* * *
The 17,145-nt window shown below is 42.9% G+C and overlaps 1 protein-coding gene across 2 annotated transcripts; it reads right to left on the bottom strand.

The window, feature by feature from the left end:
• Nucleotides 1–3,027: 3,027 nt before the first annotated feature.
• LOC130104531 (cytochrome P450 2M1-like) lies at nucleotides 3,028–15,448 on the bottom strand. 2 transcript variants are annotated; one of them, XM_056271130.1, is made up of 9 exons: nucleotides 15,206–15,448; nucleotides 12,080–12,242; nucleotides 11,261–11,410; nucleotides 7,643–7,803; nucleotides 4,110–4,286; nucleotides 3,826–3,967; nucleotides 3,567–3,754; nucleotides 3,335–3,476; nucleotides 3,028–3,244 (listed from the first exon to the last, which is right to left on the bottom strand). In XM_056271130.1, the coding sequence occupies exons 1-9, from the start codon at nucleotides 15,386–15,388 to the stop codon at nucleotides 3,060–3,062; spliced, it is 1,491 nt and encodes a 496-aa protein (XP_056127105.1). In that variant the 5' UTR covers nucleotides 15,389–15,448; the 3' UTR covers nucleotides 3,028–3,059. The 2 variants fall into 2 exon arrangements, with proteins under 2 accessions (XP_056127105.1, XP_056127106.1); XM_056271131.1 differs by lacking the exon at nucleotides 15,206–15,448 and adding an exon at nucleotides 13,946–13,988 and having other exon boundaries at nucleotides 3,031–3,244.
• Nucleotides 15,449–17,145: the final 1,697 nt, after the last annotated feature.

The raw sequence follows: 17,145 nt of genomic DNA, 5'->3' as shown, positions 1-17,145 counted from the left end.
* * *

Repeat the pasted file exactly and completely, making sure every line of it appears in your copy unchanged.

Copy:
The 17,145-nt window shown below is 42.9% G+C and overlaps 1 protein-coding gene across 2 annotated transcripts; it reads right to left on the bottom strand.

The window, feature by feature from the left end:
• Nucleotides 1–3,027: 3,027 nt before the first annotated feature.
• LOC130104531 (cytochrome P450 2M1-like) lies at nucleotides 3,028–15,448 on the bottom strand. 2 transcript variants are annotated; one of them, XM_056271130.1, is made up of 9 exons: nucleotides 15,206–15,448; nucleotides 12,080–12,242; nucleotides 11,261–11,410; nucleotides 7,643–7,803; nucleotides 4,110–4,286; nucleotides 3,826–3,967; nucleotides 3,567–3,754; nucleotides 3,335–3,476; nucleotides 3,028–3,244 (listed from the first exon to the last, which is right to left on the bottom strand). In XM_056271130.1, the coding sequence occupies exons 1-9, from the start codon at nucleotides 15,386–15,388 to the stop codon at nucleotides 3,060–3,062; spliced, it is 1,491 nt and encodes a 496-aa protein (XP_056127105.1). In that variant the 5' UTR covers nucleotides 15,389–15,448; the 3' UTR covers nucleotides 3,028–3,059. The 2 variants fall into 2 exon arrangements, with proteins under 2 accessions (XP_056127105.1, XP_056127106.1); XM_056271131.1 differs by lacking the exon at nucleotides 15,206–15,448 and adding an exon at nucleotides 13,946–13,988 and having other exon boundaries at nucleotides 3,031–3,244.
• Nucleotides 15,449–17,145: the final 1,697 nt, after the last annotated feature.

The raw sequence follows: 17,145 nt of genomic DNA, 5'->3' as shown, positions 1-17,145 counted from the left end.